Here’s the good news Texas: an 8% bigger budget. But the state’s top money cruncher has a warning. Even as economic growth means more money for Texas coffers, Texas Comptroller Glenn Hegar’s raising a yellow flag for state lawmakers, we’ll hear why. Also, President Trump Takes his border wall fight to south Texas today, but will it make a difference? We’ll take a look. And on a lighter note: Done with your resolutions for 2019? Clay Smith and the team at Kirkus reviews weigh in on some trends at the bookstore they’d like to see disappear in the New Year. All that and then some today on the Texas Standard:
Lost in large part in the immediate aftermath of the midterms: do you really know what’s changed in the Texas legislature? We’ll get you up to speed. Lt. Governor Dan Patrick may have held on to his partisan supermajority, but he may have a tougher fight over issues of social conservatism. Two state lawmakers, a Democrat and a Republican offer a reality check. Also, a gut check when it comes to probiotics. They’re all the rage, promising better digestion and better health, but a Texas researcher raises serious new questions. And did Texas shut down the world biggest marketplace for human trafficking? A politifact check and more today on the Texas Standard:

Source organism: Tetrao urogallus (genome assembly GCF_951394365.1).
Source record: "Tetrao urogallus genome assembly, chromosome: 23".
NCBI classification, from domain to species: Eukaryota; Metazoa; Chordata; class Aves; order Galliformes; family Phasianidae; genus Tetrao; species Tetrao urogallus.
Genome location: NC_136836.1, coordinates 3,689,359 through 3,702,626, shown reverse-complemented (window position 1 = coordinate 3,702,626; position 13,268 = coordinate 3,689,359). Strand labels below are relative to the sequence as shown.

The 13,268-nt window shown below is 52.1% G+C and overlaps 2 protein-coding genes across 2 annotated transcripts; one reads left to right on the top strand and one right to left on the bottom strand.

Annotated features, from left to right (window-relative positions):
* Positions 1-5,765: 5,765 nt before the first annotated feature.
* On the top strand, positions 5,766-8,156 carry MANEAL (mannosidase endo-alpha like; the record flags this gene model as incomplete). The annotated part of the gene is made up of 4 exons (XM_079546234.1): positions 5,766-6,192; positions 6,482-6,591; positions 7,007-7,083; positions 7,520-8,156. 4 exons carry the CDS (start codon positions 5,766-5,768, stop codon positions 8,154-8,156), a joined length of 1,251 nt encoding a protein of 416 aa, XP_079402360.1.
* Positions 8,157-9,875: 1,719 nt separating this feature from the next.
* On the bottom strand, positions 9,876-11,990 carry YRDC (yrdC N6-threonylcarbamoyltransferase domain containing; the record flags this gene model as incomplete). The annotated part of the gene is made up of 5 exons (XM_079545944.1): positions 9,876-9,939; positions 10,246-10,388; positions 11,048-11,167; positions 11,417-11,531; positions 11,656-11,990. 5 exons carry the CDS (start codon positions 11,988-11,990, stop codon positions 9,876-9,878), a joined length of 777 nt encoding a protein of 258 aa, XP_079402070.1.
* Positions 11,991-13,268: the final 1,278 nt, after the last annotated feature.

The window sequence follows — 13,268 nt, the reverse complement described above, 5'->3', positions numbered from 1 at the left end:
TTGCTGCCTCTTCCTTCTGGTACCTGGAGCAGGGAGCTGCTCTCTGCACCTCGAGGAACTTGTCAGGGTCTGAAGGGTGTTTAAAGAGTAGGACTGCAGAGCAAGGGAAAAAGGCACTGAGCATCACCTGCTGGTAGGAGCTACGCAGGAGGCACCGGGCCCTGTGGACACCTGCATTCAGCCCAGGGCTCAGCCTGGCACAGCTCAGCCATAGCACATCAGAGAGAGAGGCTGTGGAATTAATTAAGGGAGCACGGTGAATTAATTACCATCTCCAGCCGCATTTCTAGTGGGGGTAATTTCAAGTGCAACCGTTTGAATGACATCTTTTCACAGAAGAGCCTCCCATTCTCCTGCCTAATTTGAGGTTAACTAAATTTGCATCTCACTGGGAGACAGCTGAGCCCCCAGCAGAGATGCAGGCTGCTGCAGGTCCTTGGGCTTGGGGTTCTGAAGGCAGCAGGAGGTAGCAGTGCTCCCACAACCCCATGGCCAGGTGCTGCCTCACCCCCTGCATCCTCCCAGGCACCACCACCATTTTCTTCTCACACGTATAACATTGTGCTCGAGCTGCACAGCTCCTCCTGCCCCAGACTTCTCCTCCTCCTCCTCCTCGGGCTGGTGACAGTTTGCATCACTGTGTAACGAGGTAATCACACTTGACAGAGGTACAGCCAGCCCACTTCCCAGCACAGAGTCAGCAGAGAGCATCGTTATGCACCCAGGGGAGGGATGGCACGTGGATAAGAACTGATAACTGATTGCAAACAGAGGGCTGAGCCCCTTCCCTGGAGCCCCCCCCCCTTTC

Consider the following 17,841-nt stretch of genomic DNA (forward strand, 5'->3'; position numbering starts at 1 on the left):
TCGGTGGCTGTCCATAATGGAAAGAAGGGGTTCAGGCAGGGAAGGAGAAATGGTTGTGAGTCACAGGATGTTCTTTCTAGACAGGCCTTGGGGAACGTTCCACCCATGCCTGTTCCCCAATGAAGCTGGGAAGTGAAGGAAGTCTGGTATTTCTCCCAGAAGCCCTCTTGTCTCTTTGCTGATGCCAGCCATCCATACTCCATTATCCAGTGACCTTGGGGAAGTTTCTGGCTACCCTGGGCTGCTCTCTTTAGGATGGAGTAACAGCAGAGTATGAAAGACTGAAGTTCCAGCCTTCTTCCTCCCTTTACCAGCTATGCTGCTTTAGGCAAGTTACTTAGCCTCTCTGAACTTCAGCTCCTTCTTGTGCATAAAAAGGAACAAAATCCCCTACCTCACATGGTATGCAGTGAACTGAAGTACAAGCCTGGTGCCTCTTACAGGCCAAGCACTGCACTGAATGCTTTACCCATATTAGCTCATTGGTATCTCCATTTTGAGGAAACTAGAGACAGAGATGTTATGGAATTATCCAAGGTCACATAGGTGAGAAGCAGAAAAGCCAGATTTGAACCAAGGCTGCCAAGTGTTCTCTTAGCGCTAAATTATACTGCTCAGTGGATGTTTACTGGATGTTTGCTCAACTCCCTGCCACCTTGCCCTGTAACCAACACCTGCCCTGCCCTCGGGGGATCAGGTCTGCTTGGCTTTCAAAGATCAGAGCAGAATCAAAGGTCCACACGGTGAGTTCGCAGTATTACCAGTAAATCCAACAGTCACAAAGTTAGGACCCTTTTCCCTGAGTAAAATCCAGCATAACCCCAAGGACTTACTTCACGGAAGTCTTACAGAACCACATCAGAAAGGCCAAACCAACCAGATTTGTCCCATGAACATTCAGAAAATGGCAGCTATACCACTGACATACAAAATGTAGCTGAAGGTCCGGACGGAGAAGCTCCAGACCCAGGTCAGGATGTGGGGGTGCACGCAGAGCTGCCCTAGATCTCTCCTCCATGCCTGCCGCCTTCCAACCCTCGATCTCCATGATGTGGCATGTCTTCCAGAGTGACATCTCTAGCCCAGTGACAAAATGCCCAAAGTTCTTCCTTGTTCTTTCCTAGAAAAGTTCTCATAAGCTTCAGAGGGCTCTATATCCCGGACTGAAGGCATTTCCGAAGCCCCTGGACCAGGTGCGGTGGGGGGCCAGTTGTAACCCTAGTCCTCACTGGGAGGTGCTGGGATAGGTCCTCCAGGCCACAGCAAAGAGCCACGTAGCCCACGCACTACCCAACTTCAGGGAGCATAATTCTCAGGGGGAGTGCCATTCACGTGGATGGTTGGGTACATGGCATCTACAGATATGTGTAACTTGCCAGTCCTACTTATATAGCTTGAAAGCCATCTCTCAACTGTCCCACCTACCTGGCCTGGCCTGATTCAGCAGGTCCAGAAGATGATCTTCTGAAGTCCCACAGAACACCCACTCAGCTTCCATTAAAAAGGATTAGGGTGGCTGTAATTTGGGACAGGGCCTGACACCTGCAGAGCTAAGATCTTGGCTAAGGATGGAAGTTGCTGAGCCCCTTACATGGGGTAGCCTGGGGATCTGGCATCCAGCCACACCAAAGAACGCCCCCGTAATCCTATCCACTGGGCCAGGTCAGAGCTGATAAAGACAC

Constitutional protections suspended in the name of security: how the so-called border zone is expanding and who if anyone is pushing back. Though the policy of separating families at the border is reported to have ended, the camp housing kids at the Tornillo port of entry is expanding. We’ll get a first hand glimpse inside. Also, Toys R who? with what used to claim to be the world’s biggest toy store out of business, who’s filling the vacuum this holiday season? And seeing the lone star state from a different perspective: a mile in the air. Those stories and so much more today on the Texas Standard: